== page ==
Celebrating the Fourth of July: Black Military Service during the Revolutionary War

PictureContinental soldiers at Yorktown; an African-American soldier of the 1st Rhode Island Regiment (left).

Arthur Ashe was raised to view military service as an important duty, which was reflected in the fact that both he and his brother Johnnie served in the Armed Forces (Arthur was in the Army and Johnnie in the Marines). You can learn more about that story by visiting here. However, as the country celebrates the Fourth of July, it is important to note that the tradition of African-American military service stretches all the way back to the Revolutionary War and the establishment of this country.

Perhaps the most famous African American discussed in relation to the American Revolution is Crispus Attucks, who was also Natick Indian, the first casualty of the Boston Massacre in March 5, 1770. The incident occurred prior to the onset of fighting, however, the event was later propagandized and the tensions surrounding the incident and the resulting fallout were a catalyst for the beginning of the war. John Adams wrote that the “foundation of American independence was laid” on the massacre.

Once the war started in 1775 at Lexington and Concord, Blacks continued to play an important role. It has recently been estimated that around 9,000 blacks fought for the Patriot Army, as many believed the new nation would expand their civil rights. Additionally, many slaves enlisted because they could directly gain freedom. One example of that is Peter Salem: when his owner, Lawson Buckminster, became a Major in the Continental Army, he granted Salem his freedom so that he could enlist in the patriot militia. Salem fought in the Battles of Concord and Bunker Hill, serving in total almost five years.  After the war, be married and became a cane weaver. Later on in the war, the Continental Army in New England directly recruited black slaves by offering them freedom in exchange for their service (and compensating their owners with money).

Looking at the Battle of Bunker Hill in particular, there were around three dozen blacks who fought there. One participant was Barzillai Lew, a freeman who had previously fought against the French and Indians in 1760. There is an anecdote that Lew’s rendition of “There’s Nothing Makes the British Run like Yankee Doodle Dandy” on the powder horn buoyed morale throughout the battle.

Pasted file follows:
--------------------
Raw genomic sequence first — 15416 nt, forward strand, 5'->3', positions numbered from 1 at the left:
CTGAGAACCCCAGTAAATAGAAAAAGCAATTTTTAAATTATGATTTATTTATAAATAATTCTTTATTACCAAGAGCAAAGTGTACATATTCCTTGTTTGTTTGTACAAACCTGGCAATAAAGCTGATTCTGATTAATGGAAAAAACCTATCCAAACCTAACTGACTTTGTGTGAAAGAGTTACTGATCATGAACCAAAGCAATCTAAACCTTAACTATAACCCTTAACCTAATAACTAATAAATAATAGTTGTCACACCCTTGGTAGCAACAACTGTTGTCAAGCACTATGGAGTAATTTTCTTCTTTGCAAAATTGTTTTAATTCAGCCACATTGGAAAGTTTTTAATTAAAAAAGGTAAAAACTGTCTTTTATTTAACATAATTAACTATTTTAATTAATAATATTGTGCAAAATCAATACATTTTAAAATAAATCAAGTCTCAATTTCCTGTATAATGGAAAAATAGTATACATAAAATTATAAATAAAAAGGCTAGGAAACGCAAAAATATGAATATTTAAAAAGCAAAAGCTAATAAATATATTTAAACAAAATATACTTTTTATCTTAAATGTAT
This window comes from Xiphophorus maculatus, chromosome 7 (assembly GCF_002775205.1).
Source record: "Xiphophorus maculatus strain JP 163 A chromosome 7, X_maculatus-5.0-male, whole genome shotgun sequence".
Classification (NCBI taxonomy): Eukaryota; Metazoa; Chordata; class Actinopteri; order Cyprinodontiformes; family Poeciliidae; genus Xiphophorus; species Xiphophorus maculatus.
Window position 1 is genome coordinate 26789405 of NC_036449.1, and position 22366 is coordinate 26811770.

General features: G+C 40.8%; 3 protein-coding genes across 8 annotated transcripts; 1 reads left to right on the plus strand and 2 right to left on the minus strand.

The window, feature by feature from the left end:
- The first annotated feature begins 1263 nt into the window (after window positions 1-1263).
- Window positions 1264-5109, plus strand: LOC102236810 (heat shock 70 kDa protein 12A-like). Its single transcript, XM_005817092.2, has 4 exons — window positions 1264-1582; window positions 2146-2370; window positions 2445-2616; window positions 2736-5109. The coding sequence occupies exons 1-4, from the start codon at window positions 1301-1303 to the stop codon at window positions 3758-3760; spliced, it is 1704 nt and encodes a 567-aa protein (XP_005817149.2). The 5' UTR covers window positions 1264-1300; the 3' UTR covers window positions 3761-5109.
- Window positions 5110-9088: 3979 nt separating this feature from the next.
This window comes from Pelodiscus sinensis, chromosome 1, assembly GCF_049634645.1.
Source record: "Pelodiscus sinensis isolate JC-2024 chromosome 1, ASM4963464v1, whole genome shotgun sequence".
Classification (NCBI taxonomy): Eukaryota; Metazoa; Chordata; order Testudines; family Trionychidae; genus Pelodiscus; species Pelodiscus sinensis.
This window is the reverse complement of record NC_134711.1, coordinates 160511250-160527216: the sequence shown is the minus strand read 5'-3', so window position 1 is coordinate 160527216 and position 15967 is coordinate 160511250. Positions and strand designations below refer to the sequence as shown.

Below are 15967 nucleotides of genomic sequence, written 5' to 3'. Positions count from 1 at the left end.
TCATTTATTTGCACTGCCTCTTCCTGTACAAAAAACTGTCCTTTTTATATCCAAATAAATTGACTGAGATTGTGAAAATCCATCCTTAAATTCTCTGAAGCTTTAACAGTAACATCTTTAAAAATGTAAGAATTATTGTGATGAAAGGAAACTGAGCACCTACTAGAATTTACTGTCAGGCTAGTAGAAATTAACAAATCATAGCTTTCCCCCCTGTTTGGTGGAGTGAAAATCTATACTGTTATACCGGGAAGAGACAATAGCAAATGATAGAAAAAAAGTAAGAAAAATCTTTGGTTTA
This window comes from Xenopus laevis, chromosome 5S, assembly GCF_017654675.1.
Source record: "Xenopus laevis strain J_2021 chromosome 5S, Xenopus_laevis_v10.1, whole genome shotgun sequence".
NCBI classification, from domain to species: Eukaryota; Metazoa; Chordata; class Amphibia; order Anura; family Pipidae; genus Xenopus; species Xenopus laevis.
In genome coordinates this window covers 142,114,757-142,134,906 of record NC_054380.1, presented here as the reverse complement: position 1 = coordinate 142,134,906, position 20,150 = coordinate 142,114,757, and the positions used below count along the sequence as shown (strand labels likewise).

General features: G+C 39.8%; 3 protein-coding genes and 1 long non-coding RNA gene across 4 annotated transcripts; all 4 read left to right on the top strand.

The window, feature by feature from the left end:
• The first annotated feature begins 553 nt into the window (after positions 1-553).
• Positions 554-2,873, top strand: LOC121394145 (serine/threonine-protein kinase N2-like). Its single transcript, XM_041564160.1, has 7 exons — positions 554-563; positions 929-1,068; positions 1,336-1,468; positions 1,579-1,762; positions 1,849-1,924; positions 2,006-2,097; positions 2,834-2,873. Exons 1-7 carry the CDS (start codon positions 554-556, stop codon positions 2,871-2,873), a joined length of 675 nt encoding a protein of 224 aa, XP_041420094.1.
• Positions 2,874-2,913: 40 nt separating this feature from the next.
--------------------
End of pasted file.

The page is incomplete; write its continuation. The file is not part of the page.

However, not all patriots were receptive to enlisting blacks. Slave owners feared they would no longer have labor and many other whites feared that armed blacks would rise up against them. George Washington was particularly resistant to this idea, ordering recruiters specifically not to recruit “negroes,” among others, in 1775. This policy eventually ended due to manpower shortages. Three years after the order, Rhode Island was not reaching its troop quotas, thus General Varnum asked Washington to lift the ban. Washington passed this on to the government of the state and the Assembly voted to allow “negro, mulatto, or Indian” slaves to enlist and compensate them with freedom. This successfully increased the 1st Rhode Island Regiment’s numbers.

At the same time, the British were also taking advantage of slaves to bolster their forces. Lord Dunmore, the royal governor of Virginia, issued a proclamation in November 7, 1775 saying that: “I do hereby further declare all indented servants, Negroes, or others, (appertaining to Rebels,) free, that are able and willing to bear arms, they joining His Majesty’s Troops.” By December, over 300 former slaves had enlisted and were designated as “Lord Dunmore’s Ethiopian Regiment.”

When the war ended, the situation for slaves who had served varied greatly. Some owners reneged on their promises of freedom, sending them back to servitude. For others, they became citizens of the new country: at the time of the Constitution’s ratification, free black men could vote in five of the thirteen states. For the many who were freed, most were pushed out of the military—an action that was formalized by the United States Congress in 1792 when service was restricted to white male citizens.

Although the departing Loyalists took thousands of slaves with them to other colonies in the West Indies, many slaves who had fought for the British were freed and resettled in Nova Scotia as well as London. Due to discrimination and the climate (in Nova Scotia), many eventually were relocated again to Freetown, Sierra Leone in 1792.

To learn more about Black participation in the Revolutionary War, you can read:

  • Foner, Philip. Blacks in the American Revolution. Westport, Conn.: Greenwood Press, 1976
  • Gilbert, Alan. Black Patriots and Loyalists: Fighting for Emancipation in the War for Independence (University of Chicago Press, 2012).
  • Lanning, Michael. African Americans in the Revolutionary War. New York: Kensington Publishing, 2000.
  • Nell, William C. The Colored Patriots of the American Revolution (1855). 
  • Quarles, Benjamin. The Negro in the American Revolution. Chapel Hill: University of North Carolina Press, 1961.

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